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Walls of Freedom: Reflections on a Revolution The graffiti of the Egyptian Revolution began with scrawls on the walls of Cairo, demanding ‘bread, freedom and social justice’, that were painted by protestors and revolutionaries in order to mobilize people against a 30-year old oppressive regime. In Egypt, the act of writing and painting on the wall dates back to the time of the pharaohs, when artists created satirical works against rulers and authority figures. Before the recent revolution, however, the oppressive Egyptian rulers had restricted this type of freedom of expression. Marching through the streets of Egypt and pouring into Tahrir Square, Egyptians were occupying public space, marking their territory and restoring their freedom. At the time, it seemed that the revolution was a happy ending to a long and arduous journey and that those scrawls marked the end of a turbulent chapter in Egypt’s history. However, the creation of graffiti continued to expand, echoing the tumultuous events of the revolution, transforming the walls into an explosive and powerful visual commentary and becoming a testimony to Egypt’s journey of resistance. In the battles of Mohamed Mahmoud Street, as protestors were tear-gassed and shot, and injured and killed, their voices found their place on the walls of many cities. Artists painted and stenciled the faces of Egypt’s martyrs, honoring and commemorating their bravery and sacrifice. But the martyrs’ faces were whitewashed and destroyed in an attempt to tarnish their reputations and stifle the spirit of the revolution. The graffiti started with the face of Khalid Said, the icon of the revolution, who was followed by hundreds of faces of young men and women who chose to resist a brutal and oppressive regime. Walls were not only a commemorative space, but also a platform for public shaming, a space to ridicule and expose those who betrayed the revolution. They were a space to document important events, announcing ideologies and predicting things to come. When the dust settled, the conspiracy theories were fabricated, and the promise of economic stability took precedence over the promise of human rights, graffiti became the last remaining testimony of the revolution. But eventually even the graffiti was erased, the walls were demolished, and the power of graffiti was undermined. Despite this, the revolution lives on through the meticulous documentation recorded in archives, publications, and films that will continue to tell this story to future generations.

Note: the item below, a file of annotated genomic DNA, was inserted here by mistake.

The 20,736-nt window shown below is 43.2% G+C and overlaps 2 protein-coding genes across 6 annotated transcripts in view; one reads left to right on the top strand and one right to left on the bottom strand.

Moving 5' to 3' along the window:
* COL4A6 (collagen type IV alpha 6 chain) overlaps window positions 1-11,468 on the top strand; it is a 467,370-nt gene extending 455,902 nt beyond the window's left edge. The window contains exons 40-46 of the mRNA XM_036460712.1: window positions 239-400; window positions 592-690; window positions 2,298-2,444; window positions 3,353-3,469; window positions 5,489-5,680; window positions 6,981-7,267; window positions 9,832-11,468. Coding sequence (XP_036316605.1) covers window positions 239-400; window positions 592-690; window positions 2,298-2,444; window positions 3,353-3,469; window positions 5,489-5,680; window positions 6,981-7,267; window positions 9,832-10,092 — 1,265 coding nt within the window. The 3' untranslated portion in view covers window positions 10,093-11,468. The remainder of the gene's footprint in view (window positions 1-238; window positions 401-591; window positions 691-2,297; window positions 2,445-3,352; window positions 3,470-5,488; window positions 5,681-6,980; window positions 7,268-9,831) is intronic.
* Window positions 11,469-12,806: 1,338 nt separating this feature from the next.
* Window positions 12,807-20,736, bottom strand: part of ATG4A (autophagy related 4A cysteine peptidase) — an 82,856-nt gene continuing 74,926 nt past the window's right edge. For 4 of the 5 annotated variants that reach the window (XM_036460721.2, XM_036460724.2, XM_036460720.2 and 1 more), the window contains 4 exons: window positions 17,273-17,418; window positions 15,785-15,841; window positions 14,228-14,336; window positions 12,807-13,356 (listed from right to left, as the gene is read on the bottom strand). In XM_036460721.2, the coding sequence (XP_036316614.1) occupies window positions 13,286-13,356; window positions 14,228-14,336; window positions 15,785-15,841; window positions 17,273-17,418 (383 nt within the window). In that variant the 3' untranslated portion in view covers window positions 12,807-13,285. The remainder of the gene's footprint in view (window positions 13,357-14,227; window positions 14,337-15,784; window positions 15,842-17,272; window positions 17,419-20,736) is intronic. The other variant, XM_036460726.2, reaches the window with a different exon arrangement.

Basma Hamdy Assistant Professor of Conflict Graffiti and Cultural Preservation

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IWA Islamic World of Art | Issue #3 - Winter17  

In this issue of IWA Islamic World of Art, the focus is on the graffiti and their social and political dimension, from Egypt to the Palestin...

IWA Islamic World of Art | Issue #3 - Winter17  

In this issue of IWA Islamic World of Art, the focus is on the graffiti and their social and political dimension, from Egypt to the Palestin...

Profile for iwamag
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